We now know that the negation of freewill is false. It remains to be proved whether freewill does in fact exist.

    Even Hawking's work on blackholes explicitly indicates that the universe cannot be completely deterministic, in fact paving the way for the very real possibility of freewill by disproving it's negation.

  8. I am a physics illiterate so please bear with me. From my limited understanding, there are two main theories of the universe and a everything in it. Firstly, there is the classical theory which states that all material conditions in the universe have prior material causes. Thus, if you had a God's eye view at the beginning of the universe you could predict the eventual position, velocity and trajectory of every single particle that will ever exist until the end of the universe. A bit like you could predict when and where every single domino in a domino rally will fall if you knew when and where the first domino was pushed over.

    The second theory is quantum. This seems to me to be essentially following the same rules of causality except that the first cause can be completely random. From then on upwards, though, it's classical all the way.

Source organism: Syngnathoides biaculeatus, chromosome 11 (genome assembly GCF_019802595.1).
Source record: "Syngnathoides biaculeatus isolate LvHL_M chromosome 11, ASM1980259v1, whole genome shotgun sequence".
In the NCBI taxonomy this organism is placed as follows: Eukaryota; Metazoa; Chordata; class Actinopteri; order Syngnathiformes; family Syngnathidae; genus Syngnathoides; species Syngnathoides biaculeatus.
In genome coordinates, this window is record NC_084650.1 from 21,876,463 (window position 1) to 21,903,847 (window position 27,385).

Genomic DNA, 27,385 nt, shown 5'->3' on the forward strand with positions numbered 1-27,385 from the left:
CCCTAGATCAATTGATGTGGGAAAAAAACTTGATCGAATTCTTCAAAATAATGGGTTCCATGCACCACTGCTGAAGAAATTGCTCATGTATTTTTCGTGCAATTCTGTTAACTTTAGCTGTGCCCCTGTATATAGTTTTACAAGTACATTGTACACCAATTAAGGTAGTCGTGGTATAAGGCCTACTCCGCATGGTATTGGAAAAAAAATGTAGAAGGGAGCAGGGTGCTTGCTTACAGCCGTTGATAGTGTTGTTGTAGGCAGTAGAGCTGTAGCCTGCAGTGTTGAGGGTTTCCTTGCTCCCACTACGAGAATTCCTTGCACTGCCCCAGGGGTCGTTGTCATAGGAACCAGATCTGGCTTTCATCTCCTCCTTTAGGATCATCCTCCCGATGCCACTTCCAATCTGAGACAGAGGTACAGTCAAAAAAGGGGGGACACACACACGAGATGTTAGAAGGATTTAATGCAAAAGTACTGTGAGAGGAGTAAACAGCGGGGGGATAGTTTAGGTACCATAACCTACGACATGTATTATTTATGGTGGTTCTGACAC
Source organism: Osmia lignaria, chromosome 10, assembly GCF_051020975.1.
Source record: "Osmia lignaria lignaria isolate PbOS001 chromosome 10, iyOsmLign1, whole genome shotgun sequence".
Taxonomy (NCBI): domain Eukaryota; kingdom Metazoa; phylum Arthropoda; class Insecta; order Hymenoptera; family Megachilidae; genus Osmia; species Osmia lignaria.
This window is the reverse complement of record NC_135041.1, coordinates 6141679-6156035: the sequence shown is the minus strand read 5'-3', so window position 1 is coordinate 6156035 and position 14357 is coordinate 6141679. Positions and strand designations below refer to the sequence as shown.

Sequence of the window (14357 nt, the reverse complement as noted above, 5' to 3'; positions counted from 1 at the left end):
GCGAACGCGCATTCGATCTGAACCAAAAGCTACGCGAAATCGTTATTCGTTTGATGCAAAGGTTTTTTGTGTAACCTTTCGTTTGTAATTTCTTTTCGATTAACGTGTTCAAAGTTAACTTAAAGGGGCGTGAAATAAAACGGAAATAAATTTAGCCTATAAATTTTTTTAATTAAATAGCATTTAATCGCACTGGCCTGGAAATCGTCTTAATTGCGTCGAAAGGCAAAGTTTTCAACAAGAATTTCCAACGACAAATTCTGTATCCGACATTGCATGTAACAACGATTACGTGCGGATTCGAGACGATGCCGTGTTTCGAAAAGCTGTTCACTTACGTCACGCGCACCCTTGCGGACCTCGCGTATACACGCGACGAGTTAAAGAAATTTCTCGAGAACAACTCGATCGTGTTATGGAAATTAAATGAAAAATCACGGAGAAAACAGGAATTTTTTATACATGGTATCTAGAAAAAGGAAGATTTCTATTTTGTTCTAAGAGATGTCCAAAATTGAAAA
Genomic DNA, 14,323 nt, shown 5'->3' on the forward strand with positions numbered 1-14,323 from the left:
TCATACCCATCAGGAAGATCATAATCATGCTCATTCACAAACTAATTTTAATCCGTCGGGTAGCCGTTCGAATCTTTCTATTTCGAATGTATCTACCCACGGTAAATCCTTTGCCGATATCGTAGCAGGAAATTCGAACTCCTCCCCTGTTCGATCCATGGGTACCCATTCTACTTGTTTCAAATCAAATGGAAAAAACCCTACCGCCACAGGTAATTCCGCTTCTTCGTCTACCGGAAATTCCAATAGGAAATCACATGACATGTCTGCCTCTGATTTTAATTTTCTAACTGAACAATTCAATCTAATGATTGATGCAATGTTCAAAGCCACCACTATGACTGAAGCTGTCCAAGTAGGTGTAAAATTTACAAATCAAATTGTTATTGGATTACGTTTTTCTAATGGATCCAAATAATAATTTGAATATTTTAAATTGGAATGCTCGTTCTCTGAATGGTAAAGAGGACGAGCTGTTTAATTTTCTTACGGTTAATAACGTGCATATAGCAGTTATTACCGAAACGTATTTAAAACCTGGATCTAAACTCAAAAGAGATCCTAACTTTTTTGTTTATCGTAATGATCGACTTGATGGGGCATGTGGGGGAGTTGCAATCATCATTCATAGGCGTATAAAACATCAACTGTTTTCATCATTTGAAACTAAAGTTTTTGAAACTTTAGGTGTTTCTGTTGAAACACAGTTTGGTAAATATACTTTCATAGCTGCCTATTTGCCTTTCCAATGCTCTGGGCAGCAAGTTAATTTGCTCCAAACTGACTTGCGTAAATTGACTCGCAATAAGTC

To summarise, classical theory states that the universe is both determined and is, in principle, predictable. Quantum theory states that the universe is deterministic but is also, in principle, non-predictable.

    However, neither of the above two ways of conceptualising the universe and everything in it seems to allow for any kind of free will on the part of humans does it...

    Or am I missing something?

  9. Stephen - neither allows for the incoherent notion of ultimate responsibility, but either seems compatible with the more modest understanding of free will as merely a matter of exercising agency (acting on your own beliefs and desires).

  10. (Aside: your characterization of quantum physics doesn't sound right to me. It's supposed to involve ongoing indeterminacy. But, as noted in an earlier comment, indeterminism doesn't make us any more free.)